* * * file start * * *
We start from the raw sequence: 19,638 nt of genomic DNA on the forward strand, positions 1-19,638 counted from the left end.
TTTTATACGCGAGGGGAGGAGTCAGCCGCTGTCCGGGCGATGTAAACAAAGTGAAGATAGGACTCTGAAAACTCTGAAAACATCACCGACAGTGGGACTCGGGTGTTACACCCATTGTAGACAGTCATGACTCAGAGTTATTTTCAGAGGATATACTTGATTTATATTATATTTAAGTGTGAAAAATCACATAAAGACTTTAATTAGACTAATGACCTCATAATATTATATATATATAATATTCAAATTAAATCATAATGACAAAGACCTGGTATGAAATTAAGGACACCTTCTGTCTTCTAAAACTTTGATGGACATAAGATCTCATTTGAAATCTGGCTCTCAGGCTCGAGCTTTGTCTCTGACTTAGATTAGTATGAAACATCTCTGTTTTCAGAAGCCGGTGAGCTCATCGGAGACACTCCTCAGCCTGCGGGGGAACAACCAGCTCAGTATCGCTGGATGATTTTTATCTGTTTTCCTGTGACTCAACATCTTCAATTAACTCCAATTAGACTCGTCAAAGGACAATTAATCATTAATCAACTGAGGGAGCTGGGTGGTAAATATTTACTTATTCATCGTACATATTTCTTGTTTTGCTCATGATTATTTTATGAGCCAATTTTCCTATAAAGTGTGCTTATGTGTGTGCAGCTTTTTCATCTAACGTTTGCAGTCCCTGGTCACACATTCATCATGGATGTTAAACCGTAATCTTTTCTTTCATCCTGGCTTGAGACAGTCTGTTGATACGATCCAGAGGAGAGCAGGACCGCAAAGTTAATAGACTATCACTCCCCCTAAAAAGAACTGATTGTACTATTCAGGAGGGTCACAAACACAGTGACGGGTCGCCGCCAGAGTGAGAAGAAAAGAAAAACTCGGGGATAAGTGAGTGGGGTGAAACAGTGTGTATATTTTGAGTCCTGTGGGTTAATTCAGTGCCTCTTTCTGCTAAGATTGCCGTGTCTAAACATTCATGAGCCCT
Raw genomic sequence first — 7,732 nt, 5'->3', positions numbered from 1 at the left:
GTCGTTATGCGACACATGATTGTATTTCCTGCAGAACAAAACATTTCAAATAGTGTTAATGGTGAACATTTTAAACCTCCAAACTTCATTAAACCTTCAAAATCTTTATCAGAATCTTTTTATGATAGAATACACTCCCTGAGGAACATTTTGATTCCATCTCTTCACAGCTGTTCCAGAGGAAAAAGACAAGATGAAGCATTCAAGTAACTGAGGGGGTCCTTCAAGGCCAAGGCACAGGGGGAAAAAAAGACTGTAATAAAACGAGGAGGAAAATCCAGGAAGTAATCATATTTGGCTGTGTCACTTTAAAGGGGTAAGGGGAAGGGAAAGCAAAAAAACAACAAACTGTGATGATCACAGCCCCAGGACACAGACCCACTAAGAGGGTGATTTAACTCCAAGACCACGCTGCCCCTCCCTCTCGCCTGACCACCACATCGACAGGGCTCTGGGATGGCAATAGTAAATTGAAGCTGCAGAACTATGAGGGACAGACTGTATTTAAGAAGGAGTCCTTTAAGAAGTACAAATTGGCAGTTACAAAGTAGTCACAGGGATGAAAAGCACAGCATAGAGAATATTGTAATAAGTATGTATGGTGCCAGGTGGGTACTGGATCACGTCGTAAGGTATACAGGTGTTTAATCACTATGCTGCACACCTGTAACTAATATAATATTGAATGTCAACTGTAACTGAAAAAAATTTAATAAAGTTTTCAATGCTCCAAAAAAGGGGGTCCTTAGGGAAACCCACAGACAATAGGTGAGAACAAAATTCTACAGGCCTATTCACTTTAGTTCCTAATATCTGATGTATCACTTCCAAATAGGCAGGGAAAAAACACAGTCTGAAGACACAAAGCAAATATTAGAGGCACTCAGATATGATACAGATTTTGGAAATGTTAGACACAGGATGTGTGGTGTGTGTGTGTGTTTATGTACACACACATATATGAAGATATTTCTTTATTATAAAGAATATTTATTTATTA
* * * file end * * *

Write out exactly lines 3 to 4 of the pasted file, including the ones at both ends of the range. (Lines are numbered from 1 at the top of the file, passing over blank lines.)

Raw genomic sequence first — 7,732 nt, 5'->3', positions numbered from 1 at the left:
GTCGTTATGCGACACATGATTGTATTTCCTGCAGAACAAAACATTTCAAATAGTGTTAATGGTGAACATTTTAAACCTCCAAACTTCATTAAACCTTCAAAATCTTTATCAGAATCTTTTTATGATAGAATACACTCCCTGAGGAACATTTTGATTCCATCTCTTCACAGCTGTTCCAGAGGAAAAAGACAAGATGAAGCATTCAAGTAACTGAGGGGGTCCTTCAAGGCCAAGGCACAGGGGGAAAAAAAGACTGTAATAAAACGAGGAGGAAAATCCAGGAAGTAATCATATTTGGCTGTGTCACTTTAAAGGGGTAAGGGGAAGGGAAAGCAAAAAAACAACAAACTGTGATGATCACAGCCCCAGGACACAGACCCACTAAGAGGGTGATTTAACTCCAAGACCACGCTGCCCCTCCCTCTCGCCTGACCACCACATCGACAGGGCTCTGGGATGGCAATAGTAAATTGAAGCTGCAGAACTATGAGGGACAGACTGTATTTAAGAAGGAGTCCTTTAAGAAGTACAAATTGGCAGTTACAAAGTAGTCACAGGGATGAAAAGCACAGCATAGAGAATATTGTAATAAGTATGTATGGTGCCAGGTGGGTACTGGATCACGTCGTAAGGTATACAGGTGTTTAATCACTATGCTGCACACCTGTAACTAATATAATATTGAATGTCAACTGTAACTGAAAAAAATTTAATAAAGTTTTCAATGCTCCAAAAAAGGGGGTCCTTAGGGAAACCCACAGACAATAGGTGAGAACAAAATTCTACAGGCCTATTCACTTTAGTTCCTAATATCTGATGTATCACTTCCAAATAGGCAGGGAAAAAACACAGTCTGAAGACACAAAGCAAATATTAGAGGCACTCAGATATGATACAGATTTTGGAAATGTTAGACACAGGATGTGTGGTGTGTGTGTGTGTTTATGTACACACACATATATGAAGATATTTCTTTATTATAAAGAATATTTATTTATTA